A loyalist parade in a County Antrim village on Friday night breached Parades Commission determinations on numerous occasions, but passed off without violence.
Hundreds of loyalists took part in the annual ‘Ballymaconnelly Sons of Conquerors’ Flute Band march in Rasharkin. A heavy policing operation surrounded the annual parade which dramatically escalates the levels of sectarian tension in the town.
Two nationalist groups, Rasharkin Residents’ Collective and Rasharkin Residents’ Association, were given permission to hold small protests. The loyalist bands were restricted to a drumbeat through part of the village’s main street.
Sean Hanna, spokesman for Rasharkin Residents’ Collective, said some demonstrators were spat at during the march. Picket fencing at some properties being torn down and masonry ripped from pillars.
However, he said the situation had improved compared to previous years. “The fact that there was no music kept the whole thing a lot calmer,” he said.
Local Stormont Assembly member Daithi McKay said loyalist paramilitary flags had been flown during the parade, and pointed out that one of the bands taking part was named after UVF assassin Geoffrey Freeman.
“Dialogue is the only way to solve difficulties around contentious parades. The Haass proposals on dealing the parades, flags and the past offered a way forward and I am calling on unionists to implement those proposals and to return to talks on parades.”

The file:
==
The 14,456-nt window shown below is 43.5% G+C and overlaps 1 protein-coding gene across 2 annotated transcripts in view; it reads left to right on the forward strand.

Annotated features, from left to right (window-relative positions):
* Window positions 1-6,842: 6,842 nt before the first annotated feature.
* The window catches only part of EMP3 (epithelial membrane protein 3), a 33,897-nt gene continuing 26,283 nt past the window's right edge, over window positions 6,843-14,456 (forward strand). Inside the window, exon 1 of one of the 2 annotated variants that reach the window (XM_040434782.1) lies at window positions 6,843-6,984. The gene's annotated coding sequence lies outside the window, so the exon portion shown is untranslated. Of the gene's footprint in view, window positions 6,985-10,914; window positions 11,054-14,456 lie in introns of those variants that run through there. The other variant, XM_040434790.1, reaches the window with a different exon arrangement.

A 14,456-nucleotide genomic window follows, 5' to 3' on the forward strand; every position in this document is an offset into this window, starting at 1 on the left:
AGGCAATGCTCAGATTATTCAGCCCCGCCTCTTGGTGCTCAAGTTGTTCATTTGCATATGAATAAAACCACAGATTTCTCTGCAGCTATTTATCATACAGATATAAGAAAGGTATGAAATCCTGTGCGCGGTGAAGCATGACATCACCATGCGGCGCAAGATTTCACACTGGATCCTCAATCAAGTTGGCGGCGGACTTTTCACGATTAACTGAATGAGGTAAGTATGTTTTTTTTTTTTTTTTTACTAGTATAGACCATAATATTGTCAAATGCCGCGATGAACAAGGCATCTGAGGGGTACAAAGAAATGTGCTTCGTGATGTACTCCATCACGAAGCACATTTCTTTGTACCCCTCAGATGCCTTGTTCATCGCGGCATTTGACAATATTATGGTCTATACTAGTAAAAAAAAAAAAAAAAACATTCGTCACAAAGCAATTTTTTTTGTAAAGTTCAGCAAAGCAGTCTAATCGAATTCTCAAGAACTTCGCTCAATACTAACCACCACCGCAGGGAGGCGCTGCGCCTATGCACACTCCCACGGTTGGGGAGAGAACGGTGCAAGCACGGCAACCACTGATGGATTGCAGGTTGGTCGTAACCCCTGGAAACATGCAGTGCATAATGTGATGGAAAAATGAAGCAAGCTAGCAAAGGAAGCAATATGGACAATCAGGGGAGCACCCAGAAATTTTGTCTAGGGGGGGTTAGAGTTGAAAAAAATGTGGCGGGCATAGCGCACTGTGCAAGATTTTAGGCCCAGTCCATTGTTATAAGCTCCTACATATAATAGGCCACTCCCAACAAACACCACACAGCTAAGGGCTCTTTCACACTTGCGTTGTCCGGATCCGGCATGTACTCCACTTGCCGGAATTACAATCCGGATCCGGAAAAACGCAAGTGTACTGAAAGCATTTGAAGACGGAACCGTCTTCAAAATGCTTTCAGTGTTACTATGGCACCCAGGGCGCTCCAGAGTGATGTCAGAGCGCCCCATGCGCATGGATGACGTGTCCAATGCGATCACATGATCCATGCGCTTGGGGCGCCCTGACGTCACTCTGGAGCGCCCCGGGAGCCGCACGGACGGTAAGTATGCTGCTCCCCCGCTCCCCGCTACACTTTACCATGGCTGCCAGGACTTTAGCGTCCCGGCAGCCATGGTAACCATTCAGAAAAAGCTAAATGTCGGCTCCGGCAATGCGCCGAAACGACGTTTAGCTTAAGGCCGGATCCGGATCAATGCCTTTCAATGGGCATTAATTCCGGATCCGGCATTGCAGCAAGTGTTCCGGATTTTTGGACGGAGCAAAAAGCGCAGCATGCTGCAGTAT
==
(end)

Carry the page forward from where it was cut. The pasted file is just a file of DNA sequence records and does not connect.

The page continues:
Meanwhile, three loyalist groups have been given permission to hold protests during a republican commemorative parade in north Belfast which sparked serious violence two years ago.
Up to 500 people and seven bands are expected to take part in the march organised by the Henry Joy Commemoration Committee, which is aligned to the Republican Network for Unity.
The event has been organised for Sunday, August 31st, to commemorate United Irishman Henry Joy McCracken, a Protestant republican who was executed by British forces in 1798 and buried at Clifton Street Cemetery.
Loyalists rioted for several nights in 2012 after it passed near Clifton Street Orange Hall, which is located near an interface with the predominately nationalist Carrick Hill district. Last year organisers abandoned the parade after the Parades Commission banned them from passing through the area.
RNU spokesman Stephen McCourt said the group was satisfied with the determination.
“The central theme of the event has always been anti-sectarianism and a celebration of secular Belfast radicalism,” he said.
However, sectarian tensions have continued in south Antrim, where two Catholic churches have been damaged. Graffiti was daubed on St Peter’s Church in Stoneyford and on St Joseph’s Church in Glenavy in the early hours of Saturday.
Parishioners cleaned up the paint damage yesterday prior to Sunday Mass.
On Friday, a British war memorial in Stoneyford also had paint thrown over it.
Sinn Fein Glenavy councillor Mary Kate Quinn said attacks on all places of worship or community facilities are wrong.
“There is no place in Glenavy or Stoneyford for this sectarian bile and I am sure the community will rally around the local priests in order to have the churches restored to their former state,” she said.